Common DFOS tools:
|dfos = Data Flow Operations System, the common tool set for DFO|
|phoenix: the process|
1. Internal data products (IDP)
Until September 2011, the QC group maintained a process for supervised, quality-checked, PI-package oriented processing of science data. When this process was terminated in October 2011, it was replaced by a service to associate science data to quality-checked and certified master calibrations. In its first step, these associations to master calibrations were expanded to their parent raw files, and the complete set of raw files (calib and science) was delivered to the archive user for further processing in their home institutes, e.g. with REFLEX workflow tools and the ESO pipelines.
At the same time (in 2011), a scheme was built to accomodate the external data products delivered by the survey PIs and offer their data products (images, mosaics, catalogues) to the community. These so-called EDPs were supported by a new ESO infrastructure called the Phase 3 infrastructure. While initially these EDPs were images created from the public surveys at the VISTA and VST survey telescopes, since 2013 also spectral EDPs are returned, from the first spectroscopic surveys executed with FLAMES.
An unsupervised (automatic) processing of science data to the science-grade level was proposed by R. Hanuschik in 2012. It was implemented in May 2013 on muc08, for the UVES ECHELLE mode. These science-grade data products are called Internal Data Products (IDPs). Due to its success and popularity among the community, the list of supported instruments is growing and meanwhile includes XSHOOTER ECHELLE, GIRAFFE MEDUSA, MUSE IFU etc. The IDP processes currently focus on spectroscopic modes.
With its version 2.0, phoenix can also be used to create huge batches of master calibrations. This can be necessary e.g. for historical periods of an instruments when the pipeline was not yet mature, or when no historical master calibrations were stored in the archive, or when the existing master calibrations are not compatible with the current pipeline. The main goal remains - creation of science-grade data products. Hence a master calibration phoenix project is always followed by an IDP project. As an example, Figure 1 shows how phoenix has been used to close the gap of missing (not archived, or never created) master calibrations, and then extend an existing IDP project to the full history.
The version 3.x of phoenix implements the functionality to combine several OB-based products in a DEEP product ("DEEP" mode). This is the most challenging mode of phoenix since it requires multi-step combination of many IDPs into a final, deep one.
The version 4.x of phoenix implements the COMPLETE_MODE as an combination of the MCALIB mode and the IDP mode, by processing in combined batches all master calibrations required for the science IDPs, and the IDPs themselves. This new mode has implemented also the possibility to create CALIB and SCIENCE ABs by using calSelector associations. The version 4.1 of phoenix has implemented the option for creating SCIENCE ABs, for the upcoming separation of the QC1 process and the IDP process.
2. Data product standards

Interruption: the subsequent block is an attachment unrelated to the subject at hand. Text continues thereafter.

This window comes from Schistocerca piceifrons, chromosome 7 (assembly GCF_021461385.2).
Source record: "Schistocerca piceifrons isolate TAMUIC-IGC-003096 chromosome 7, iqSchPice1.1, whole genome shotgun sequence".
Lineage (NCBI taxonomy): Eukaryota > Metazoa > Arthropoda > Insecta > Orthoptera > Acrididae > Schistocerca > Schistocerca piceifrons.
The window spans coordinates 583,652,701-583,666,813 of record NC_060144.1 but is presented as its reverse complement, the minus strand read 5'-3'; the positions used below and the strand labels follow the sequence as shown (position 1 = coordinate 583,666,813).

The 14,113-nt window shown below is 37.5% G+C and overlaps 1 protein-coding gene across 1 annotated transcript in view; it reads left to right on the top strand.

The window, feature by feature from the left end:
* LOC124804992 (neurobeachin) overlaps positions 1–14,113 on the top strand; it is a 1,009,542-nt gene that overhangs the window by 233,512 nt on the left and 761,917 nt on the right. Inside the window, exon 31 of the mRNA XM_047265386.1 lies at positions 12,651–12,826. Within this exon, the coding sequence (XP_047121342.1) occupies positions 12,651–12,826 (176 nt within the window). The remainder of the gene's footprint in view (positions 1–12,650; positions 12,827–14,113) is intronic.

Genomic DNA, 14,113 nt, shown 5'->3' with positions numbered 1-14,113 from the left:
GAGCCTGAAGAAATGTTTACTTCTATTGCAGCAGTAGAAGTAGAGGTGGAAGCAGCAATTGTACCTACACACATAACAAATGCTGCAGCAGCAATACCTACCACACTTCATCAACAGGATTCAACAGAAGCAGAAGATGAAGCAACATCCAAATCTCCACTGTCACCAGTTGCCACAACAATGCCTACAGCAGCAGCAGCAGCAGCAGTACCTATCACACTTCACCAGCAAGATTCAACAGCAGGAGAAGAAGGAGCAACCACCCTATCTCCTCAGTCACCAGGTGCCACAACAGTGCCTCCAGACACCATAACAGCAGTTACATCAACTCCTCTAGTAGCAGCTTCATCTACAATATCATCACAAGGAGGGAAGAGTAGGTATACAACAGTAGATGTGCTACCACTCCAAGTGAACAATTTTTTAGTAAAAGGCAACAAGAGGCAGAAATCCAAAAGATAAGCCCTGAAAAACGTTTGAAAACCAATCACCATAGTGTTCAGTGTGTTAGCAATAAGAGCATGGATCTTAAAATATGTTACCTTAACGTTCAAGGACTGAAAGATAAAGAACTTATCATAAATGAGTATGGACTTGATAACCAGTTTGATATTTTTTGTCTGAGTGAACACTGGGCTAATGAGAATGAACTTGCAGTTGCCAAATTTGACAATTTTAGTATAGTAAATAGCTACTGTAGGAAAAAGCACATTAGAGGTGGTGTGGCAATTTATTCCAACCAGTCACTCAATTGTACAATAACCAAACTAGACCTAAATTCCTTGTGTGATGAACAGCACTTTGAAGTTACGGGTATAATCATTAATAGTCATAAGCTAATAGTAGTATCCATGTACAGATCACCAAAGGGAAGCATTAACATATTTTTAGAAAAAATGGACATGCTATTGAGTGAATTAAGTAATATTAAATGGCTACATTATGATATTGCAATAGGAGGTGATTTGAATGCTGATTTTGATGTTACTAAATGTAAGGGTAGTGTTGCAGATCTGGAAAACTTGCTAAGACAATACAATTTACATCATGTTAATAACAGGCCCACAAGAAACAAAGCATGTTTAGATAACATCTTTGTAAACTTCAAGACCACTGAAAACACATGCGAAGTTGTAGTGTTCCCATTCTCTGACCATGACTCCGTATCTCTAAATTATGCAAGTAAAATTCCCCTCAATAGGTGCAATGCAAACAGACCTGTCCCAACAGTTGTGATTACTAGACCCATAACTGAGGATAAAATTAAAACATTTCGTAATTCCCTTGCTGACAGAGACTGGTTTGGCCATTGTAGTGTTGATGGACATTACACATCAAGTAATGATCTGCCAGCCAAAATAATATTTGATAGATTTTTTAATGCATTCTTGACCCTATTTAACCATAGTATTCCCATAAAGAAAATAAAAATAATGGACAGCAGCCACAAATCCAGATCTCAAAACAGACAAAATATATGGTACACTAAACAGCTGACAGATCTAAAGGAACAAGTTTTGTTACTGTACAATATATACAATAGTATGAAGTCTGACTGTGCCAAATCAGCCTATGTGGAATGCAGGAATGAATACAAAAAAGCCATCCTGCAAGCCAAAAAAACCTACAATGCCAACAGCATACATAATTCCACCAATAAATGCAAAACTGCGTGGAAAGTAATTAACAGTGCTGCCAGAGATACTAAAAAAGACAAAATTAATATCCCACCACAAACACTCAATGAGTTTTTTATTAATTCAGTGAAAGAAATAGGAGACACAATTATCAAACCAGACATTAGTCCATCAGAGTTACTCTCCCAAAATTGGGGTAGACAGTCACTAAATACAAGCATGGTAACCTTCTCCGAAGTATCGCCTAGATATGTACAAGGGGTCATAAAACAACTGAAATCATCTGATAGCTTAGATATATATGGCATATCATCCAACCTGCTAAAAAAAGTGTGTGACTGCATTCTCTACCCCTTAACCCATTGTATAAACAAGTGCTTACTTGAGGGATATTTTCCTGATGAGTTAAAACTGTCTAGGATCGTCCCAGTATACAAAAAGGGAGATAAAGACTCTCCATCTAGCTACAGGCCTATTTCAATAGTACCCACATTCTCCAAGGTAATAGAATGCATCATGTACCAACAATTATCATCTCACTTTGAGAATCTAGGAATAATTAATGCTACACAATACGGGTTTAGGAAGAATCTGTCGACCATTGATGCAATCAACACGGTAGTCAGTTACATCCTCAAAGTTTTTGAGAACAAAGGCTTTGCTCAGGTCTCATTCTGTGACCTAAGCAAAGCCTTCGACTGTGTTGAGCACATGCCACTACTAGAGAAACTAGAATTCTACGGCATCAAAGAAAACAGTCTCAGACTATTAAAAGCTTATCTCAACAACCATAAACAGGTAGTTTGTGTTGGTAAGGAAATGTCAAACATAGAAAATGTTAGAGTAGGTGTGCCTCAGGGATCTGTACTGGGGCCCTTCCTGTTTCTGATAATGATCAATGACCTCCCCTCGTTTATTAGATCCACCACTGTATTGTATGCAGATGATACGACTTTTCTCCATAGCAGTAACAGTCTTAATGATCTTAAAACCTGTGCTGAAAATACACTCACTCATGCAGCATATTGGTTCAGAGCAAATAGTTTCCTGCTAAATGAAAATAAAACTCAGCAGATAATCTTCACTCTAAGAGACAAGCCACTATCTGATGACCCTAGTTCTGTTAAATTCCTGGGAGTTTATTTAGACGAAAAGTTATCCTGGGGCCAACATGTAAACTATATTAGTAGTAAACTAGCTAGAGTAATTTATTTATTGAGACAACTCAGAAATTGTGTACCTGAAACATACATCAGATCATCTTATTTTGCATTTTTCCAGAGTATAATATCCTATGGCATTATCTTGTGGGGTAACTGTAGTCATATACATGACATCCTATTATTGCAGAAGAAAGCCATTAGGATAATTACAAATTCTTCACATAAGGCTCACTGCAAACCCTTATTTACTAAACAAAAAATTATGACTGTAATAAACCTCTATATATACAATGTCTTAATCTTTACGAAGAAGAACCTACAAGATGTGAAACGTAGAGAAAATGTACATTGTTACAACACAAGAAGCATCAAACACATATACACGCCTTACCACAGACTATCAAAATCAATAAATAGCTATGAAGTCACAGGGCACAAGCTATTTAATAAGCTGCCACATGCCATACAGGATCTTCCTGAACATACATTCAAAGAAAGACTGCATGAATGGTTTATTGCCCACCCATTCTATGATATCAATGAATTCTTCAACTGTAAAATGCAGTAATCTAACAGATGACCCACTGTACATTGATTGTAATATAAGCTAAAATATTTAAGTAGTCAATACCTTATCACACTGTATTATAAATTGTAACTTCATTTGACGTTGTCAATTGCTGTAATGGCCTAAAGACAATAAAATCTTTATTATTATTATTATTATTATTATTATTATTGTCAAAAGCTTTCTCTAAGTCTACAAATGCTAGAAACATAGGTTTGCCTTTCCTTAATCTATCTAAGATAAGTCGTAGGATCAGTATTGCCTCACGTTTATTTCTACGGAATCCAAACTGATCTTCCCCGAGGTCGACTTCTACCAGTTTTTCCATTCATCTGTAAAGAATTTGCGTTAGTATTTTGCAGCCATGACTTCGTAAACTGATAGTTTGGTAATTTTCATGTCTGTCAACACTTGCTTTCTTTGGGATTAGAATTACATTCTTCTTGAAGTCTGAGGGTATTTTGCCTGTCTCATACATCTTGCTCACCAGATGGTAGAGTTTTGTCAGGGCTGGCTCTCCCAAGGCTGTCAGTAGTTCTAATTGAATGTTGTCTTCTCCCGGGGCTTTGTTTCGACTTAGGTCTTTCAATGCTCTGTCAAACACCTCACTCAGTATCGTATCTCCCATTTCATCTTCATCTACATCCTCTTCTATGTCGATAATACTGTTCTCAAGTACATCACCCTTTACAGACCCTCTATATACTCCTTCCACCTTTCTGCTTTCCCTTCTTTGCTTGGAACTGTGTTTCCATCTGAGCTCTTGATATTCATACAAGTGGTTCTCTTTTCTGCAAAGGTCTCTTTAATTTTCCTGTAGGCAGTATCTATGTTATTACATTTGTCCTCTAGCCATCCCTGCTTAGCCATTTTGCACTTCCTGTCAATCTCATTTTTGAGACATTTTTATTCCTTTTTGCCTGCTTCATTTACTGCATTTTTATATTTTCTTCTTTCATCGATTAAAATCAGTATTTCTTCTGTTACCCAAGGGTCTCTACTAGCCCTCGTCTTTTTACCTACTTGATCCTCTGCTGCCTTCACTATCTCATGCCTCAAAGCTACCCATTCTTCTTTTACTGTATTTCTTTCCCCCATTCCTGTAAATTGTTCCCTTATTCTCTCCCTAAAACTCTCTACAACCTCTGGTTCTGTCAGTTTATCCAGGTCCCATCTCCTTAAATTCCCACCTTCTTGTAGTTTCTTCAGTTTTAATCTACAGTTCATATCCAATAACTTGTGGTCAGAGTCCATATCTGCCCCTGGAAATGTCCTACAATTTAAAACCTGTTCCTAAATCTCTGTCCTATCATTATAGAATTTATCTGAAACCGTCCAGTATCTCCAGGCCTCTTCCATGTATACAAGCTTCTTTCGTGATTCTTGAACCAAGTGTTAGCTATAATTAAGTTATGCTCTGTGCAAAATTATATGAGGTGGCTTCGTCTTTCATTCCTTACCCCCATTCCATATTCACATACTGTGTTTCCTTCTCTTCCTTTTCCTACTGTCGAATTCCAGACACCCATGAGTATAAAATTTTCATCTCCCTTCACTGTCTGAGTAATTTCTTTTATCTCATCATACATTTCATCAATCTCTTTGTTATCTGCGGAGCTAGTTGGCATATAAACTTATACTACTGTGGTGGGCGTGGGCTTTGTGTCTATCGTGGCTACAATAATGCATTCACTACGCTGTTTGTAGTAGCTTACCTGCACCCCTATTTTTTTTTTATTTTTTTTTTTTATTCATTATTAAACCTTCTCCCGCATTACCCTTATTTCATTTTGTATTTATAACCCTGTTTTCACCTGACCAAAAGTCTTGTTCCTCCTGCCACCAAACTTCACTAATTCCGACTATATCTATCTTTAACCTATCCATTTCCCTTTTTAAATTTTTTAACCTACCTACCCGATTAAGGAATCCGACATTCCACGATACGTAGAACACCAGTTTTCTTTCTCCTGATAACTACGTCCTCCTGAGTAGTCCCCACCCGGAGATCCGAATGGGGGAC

In order to extract the proper information from the headers, and to store and offer these metadata, the phase3 process needs data standards. The spectroscopic data standard is defined in this document.
3. How to process IDPs: concepts of PHOENIX
All IDPs are created by a dedicated workflow tool called phoenix, on a PHOENIX account (on muc08, muc09, muc10, muc11). An IDP process always needs the following main components:
Each PHOENIX account requires a configuration of the supported instrument mode (in config.phoenix) and other details of the processing. The tool is then called for a specific date. It downloads the stored ABs, the raw data and the mcalibs, processes them, creates QC reports and scores (if available), and finally ingests the products with the phase3 ingestion tool.
The PHOENIX process is extracting QC parameters in order to monitor the process stability and quality, and in some cases also the quality of individual products, as long as they can be assessed automatically (saturation).
If used for master calibrations, the tool is called for a configurable pool of data, e.g. a month. It creates all ABs from the configured OCA rules (which might be fine-tuned versions of the DFOS_OPS rules and may even be versioned). Further steps include the autoCertifier which implements some concepts of the dfos certifyProducts tool.
The PHOENIX process for a given instrument mode has two stages:
The processing history is stored on a specific website in the histoMonitor style (examples for UVES, other IDP projects linked from there).
The IDPs are ingested into the phase3 infrastructure of the archive. This means that their properties, as defined by specific metadata, can be queried on standardized web interfaces, and that external users can download them directly. Technically, this requires a set of ingestion tools which are part of each PHOENIX installation. The main entry point for Phase 3 spectral products is here.
Each IDP data stream has a release description which is written by the QC scientist and describes, for the external user, all details of the data processing. This is the same release description as required for EDPs. Find examples for UVES and XSHOOTER here.
If historical master calibrations have been created with phoenix, they are ingested in the standard dfos way, after a careful check for previous versions which need to be deleted before the new version can be ingested.
5. How to query for IDPs
Go to the Phase 3 spectral product interface and select by target, coordinates, etc. The data download is provided by the request handler and requires authentication on the User Portal.
|Last update: April 26, 2021 by rhanusch|